This a two-part project documenting the shopfront manikins of Old Nicosia. A follow-up article showcasing the manikins of North Nicosia follows. Both articles originally appeared in Arteri Magazine Issues #6 and #7.
Seedy and unwashed, Regenis Street is a microcosm of a city whose aesthetic values have forsaken it. These six ladies would in all likelihood have been snubbed by the manikins of Baku in the worst days of Soviet oppression for their poor fashion instincts and ill-fitting wigs. They are doomed to live out what time is left them staring out a patronless picture window at a similarly downtrodden grouping of a diva surrounded by four decapitated ladies-in-waiting.
Abducted from her native Pluto and set down in an Onasagorou vitrine, this elegant life form of indefinable age will feel forever left out of the commercial hustle and bustle of downtown Nicosia. She stands, bombarded by pastel atrocities and tube lighting, recalling the pleasant Plutonian summers when she was at least two inches taller than the shortest manikin in the shop.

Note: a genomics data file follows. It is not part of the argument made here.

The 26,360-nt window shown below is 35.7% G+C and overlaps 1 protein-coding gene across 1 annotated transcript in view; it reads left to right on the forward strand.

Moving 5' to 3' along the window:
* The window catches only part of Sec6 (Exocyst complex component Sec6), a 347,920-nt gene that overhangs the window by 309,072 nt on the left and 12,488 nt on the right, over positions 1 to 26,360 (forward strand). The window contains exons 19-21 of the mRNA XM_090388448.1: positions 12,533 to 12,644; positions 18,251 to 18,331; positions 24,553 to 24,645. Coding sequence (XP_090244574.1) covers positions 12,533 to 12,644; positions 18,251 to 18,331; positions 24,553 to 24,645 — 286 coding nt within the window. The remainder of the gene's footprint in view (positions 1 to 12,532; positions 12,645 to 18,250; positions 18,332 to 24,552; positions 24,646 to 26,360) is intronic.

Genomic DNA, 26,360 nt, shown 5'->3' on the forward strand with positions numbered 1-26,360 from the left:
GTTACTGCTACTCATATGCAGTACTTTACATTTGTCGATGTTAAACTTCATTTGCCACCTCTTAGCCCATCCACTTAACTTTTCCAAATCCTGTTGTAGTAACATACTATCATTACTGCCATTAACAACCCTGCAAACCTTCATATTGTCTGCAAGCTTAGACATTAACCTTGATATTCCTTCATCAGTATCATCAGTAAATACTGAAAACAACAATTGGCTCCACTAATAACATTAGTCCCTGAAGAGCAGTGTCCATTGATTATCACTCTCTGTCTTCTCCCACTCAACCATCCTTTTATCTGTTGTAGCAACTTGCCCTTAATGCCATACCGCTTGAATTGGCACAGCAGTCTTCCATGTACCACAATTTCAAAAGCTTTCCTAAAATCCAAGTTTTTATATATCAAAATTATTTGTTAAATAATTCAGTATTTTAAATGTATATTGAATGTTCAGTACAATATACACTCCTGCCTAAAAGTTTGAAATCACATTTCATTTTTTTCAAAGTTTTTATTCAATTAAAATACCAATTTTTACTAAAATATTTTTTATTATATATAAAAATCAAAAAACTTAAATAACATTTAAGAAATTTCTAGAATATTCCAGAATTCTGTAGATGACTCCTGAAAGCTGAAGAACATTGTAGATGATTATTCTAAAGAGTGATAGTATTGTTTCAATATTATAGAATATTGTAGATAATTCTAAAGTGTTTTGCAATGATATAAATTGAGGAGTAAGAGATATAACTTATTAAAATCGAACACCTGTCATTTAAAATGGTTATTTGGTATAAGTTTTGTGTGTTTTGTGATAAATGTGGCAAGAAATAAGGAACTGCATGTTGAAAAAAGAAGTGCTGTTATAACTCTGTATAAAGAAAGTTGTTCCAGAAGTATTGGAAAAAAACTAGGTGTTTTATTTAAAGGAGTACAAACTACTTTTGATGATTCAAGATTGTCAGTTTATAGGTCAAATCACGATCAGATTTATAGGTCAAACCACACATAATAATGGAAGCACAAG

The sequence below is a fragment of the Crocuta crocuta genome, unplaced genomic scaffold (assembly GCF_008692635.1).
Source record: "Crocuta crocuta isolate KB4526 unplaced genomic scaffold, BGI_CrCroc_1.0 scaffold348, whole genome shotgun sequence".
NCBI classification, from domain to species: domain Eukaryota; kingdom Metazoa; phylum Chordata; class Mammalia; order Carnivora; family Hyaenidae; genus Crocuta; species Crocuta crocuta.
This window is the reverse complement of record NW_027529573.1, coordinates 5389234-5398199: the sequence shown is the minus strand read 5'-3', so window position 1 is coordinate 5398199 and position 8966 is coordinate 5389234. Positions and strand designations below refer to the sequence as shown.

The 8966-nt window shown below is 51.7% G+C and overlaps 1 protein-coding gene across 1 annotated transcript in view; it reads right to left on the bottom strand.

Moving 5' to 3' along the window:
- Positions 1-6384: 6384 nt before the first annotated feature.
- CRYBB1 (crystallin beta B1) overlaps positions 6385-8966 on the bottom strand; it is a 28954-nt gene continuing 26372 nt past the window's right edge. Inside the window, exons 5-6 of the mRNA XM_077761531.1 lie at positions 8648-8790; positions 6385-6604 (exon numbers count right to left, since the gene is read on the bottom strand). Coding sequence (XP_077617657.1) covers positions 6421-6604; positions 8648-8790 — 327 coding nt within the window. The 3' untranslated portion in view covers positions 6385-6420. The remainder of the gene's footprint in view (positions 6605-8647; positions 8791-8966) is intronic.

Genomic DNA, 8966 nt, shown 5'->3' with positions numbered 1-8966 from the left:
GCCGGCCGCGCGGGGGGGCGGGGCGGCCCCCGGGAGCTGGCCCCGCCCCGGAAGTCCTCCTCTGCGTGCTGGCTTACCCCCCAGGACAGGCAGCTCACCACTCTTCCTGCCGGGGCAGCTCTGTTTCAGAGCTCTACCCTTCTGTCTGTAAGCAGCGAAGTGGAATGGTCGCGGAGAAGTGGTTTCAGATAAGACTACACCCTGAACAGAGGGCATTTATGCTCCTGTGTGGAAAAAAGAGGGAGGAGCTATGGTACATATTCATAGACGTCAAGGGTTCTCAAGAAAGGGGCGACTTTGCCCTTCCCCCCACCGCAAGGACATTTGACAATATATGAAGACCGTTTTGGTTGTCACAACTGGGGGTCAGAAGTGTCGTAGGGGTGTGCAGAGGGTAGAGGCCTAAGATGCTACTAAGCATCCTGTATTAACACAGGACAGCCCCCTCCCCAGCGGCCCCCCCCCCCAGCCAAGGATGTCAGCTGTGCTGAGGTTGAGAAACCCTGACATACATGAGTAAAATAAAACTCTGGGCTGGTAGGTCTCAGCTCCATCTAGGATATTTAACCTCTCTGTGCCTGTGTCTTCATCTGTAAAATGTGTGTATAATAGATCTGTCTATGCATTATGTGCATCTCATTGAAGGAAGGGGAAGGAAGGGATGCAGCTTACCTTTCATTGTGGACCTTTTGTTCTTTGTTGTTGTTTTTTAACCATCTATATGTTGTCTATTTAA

The Brides of Onasagorou are a curious group whose obsolete gowns will never complete the picture of matrimonial bliss——and they seem to be aware of this fact, adding to their misery. In the foreground, we have a wistful princess in tiara. Behind her, a melancholy bridesmaid stares accusingly at the passer-by. Barely visible in the background is an utterly naked bride whose disgraced polyurethane flesh will never know the soft caress of chiffon.
This unfortunate creature was found abandoned like a stray cat next to the dumpsters of a dressmaker's shop on Aeschylou Street. The only intimation of any erstwhile glory is the polka dot sash wrapped provocatively about her rain-eaten waist, leaving her sex exposed to the elements. Defiant and nostalgic, she stares into the distance as if into the shop front where she once stood in a decent wig, arms draped seductively over a stud dummy's neck.
The grace and irreducible dignity with which this wigless young woman poses atop her folding chair in her painfully unfashionable outfit, surrounded by the most hideous styles imaginable, should be a ray of hope to the rest of the Onasagorou Street manikins. She is saying, "Laugh at me if you will, but I am better than you. One day soon I will be in Debenham's."
Too ashamed of her deformity to meet the passer-by's eye, this amputated waif's tortured existence is tripled by her disgraceful sack dress and a sign, visible from the inside as well, whose simple direction she cannot possibly satisfy. Behind her stand spools of démodé fabrics suggestive of a going-out-of-business sale. She waits patiently for that day, knowing that a dumpster or alley would be better than what she has now.
FOR PART TWO: THE MANIKINS OF NORTH NICOSIA